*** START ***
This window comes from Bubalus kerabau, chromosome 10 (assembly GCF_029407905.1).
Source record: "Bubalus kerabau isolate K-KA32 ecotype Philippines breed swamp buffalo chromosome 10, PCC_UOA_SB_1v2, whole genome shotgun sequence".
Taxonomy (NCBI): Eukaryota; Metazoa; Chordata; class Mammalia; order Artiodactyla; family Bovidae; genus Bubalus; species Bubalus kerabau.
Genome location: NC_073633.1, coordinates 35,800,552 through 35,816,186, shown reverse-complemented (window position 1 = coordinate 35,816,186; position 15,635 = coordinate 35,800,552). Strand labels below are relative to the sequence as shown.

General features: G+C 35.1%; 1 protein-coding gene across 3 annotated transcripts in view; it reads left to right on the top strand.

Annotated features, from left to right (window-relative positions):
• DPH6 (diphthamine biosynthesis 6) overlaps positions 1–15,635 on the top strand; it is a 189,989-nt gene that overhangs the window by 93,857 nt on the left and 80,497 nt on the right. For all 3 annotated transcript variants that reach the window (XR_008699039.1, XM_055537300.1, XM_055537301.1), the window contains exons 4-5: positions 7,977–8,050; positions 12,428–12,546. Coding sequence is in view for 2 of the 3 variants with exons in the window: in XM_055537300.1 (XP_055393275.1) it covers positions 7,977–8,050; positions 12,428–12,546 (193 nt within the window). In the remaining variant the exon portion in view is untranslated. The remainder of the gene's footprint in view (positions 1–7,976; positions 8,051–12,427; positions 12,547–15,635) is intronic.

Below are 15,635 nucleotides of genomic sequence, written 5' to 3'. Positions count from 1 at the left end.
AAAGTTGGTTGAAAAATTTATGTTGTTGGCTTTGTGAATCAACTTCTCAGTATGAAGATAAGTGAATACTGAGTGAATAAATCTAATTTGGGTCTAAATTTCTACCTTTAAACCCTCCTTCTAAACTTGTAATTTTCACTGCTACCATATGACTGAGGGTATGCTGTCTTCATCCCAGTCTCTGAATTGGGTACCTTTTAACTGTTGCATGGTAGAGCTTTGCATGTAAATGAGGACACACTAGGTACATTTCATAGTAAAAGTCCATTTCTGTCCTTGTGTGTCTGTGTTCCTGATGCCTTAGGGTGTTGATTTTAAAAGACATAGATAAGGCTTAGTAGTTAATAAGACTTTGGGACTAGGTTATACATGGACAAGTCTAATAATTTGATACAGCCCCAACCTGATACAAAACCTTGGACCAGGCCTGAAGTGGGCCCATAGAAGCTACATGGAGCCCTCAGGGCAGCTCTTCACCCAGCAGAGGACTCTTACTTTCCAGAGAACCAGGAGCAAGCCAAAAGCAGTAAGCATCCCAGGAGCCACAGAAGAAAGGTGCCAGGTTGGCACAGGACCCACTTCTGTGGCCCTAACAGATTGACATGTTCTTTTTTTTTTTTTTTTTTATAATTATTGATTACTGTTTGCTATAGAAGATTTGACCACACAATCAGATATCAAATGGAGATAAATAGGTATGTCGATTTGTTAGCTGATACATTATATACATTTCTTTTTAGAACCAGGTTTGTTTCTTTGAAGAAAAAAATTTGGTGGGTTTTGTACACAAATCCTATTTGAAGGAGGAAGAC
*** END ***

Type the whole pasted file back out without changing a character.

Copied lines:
This window comes from Bubalus kerabau, chromosome 10 (assembly GCF_029407905.1).
Source record: "Bubalus kerabau isolate K-KA32 ecotype Philippines breed swamp buffalo chromosome 10, PCC_UOA_SB_1v2, whole genome shotgun sequence".
Taxonomy (NCBI): Eukaryota; Metazoa; Chordata; class Mammalia; order Artiodactyla; family Bovidae; genus Bubalus; species Bubalus kerabau.
Genome location: NC_073633.1, coordinates 35,800,552 through 35,816,186, shown reverse-complemented (window position 1 = coordinate 35,816,186; position 15,635 = coordinate 35,800,552). Strand labels below are relative to the sequence as shown.

General features: G+C 35.1%; 1 protein-coding gene across 3 annotated transcripts in view; it reads left to right on the top strand.

Annotated features, from left to right (window-relative positions):
• DPH6 (diphthamine biosynthesis 6) overlaps positions 1–15,635 on the top strand; it is a 189,989-nt gene that overhangs the window by 93,857 nt on the left and 80,497 nt on the right. For all 3 annotated transcript variants that reach the window (XR_008699039.1, XM_055537300.1, XM_055537301.1), the window contains exons 4-5: positions 7,977–8,050; positions 12,428–12,546. Coding sequence is in view for 2 of the 3 variants with exons in the window: in XM_055537300.1 (XP_055393275.1) it covers positions 7,977–8,050; positions 12,428–12,546 (193 nt within the window). In the remaining variant the exon portion in view is untranslated. The remainder of the gene's footprint in view (positions 1–7,976; positions 8,051–12,427; positions 12,547–15,635) is intronic.

Below are 15,635 nucleotides of genomic sequence, written 5' to 3'. Positions count from 1 at the left end.
AAAGTTGGTTGAAAAATTTATGTTGTTGGCTTTGTGAATCAACTTCTCAGTATGAAGATAAGTGAATACTGAGTGAATAAATCTAATTTGGGTCTAAATTTCTACCTTTAAACCCTCCTTCTAAACTTGTAATTTTCACTGCTACCATATGACTGAGGGTATGCTGTCTTCATCCCAGTCTCTGAATTGGGTACCTTTTAACTGTTGCATGGTAGAGCTTTGCATGTAAATGAGGACACACTAGGTACATTTCATAGTAAAAGTCCATTTCTGTCCTTGTGTGTCTGTGTTCCTGATGCCTTAGGGTGTTGATTTTAAAAGACATAGATAAGGCTTAGTAGTTAATAAGACTTTGGGACTAGGTTATACATGGACAAGTCTAATAATTTGATACAGCCCCAACCTGATACAAAACCTTGGACCAGGCCTGAAGTGGGCCCATAGAAGCTACATGGAGCCCTCAGGGCAGCTCTTCACCCAGCAGAGGACTCTTACTTTCCAGAGAACCAGGAGCAAGCCAAAAGCAGTAAGCATCCCAGGAGCCACAGAAGAAAGGTGCCAGGTTGGCACAGGACCCACTTCTGTGGCCCTAACAGATTGACATGTTCTTTTTTTTTTTTTTTTTTATAATTATTGATTACTGTTTGCTATAGAAGATTTGACCACACAATCAGATATCAAATGGAGATAAATAGGTATGTCGATTTGTTAGCTGATACATTATATACATTTCTTTTTAGAACCAGGTTTGTTTCTTTGAAGAAAAAAATTTGGTGGGTTTTGTACACAAATCCTATTTGAAGGAGGAAGAC